If we repent now, we can begin now to stop the next war. For there will be another call for war – if not with Iran, with someone else. This is the inevitable consequence of the insatiable lust for resources that drives the global economy.
The church needs to become a place of learning and action in nonviolence, as the black churches in the American South and in South Africa were, as the Confessing Church was in Nazi Germany, as the Catholic Worker community is today.
If the church started now to form its people as peacemakers, schooled in the rich history of Christian nonviolence and ready to put a spoke in the wheels of war, it would be ready when the time comes. In the meantime, the church can be an agent of peacemaking that builds the architecture of a just, peaceful and sustainable world that need study war no longer.
The Christian Peacemaker Teams were founded on a question: “what would happen if Christians devoted the same discipline and self-sacrifice to nonviolent peacemaking that armies devote to war?”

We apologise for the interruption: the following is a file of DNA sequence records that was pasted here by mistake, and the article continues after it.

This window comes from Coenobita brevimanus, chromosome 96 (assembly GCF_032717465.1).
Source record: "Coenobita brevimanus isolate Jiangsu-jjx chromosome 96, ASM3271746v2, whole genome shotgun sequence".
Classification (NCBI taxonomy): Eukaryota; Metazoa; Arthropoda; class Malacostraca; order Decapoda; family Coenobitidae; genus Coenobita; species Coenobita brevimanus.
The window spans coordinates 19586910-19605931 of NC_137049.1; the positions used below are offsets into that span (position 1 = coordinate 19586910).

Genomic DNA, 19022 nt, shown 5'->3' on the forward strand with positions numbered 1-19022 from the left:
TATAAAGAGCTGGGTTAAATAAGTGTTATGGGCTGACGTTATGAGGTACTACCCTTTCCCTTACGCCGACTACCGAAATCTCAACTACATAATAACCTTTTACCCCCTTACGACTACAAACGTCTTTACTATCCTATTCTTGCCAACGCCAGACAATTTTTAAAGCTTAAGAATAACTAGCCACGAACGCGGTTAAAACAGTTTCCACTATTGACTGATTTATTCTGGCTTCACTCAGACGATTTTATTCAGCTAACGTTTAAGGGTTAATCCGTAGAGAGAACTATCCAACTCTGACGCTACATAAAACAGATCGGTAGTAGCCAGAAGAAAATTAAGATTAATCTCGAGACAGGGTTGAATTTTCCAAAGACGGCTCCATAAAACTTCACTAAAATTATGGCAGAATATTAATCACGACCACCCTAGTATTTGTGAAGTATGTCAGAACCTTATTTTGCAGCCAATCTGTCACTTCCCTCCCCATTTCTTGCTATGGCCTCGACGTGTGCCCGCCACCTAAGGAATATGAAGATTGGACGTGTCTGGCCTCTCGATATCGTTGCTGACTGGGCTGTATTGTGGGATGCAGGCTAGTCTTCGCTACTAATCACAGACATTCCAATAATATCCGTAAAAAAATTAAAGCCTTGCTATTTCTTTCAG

On my bad days, I fear we will never find out. But as we approach the miracle of the resurrection, I recall the testimony of scripture: it is never too late for resurrection; in God all things are possible for one who believes.
On this the fifth anniversary of an unjust, illegal and sickening war, let us commit to a new path of peacemaking, even though we struggle to believe it is possible. Let us join the desperate father and say “I believe, help me in my unbelief!”
And may the Holy Spirit work her healing power on us, driving our feet and putting words in our mouths.
Jesus comes bearing God’s forgiveness. Live then, forgiven and free, following his path to God’s kingdom.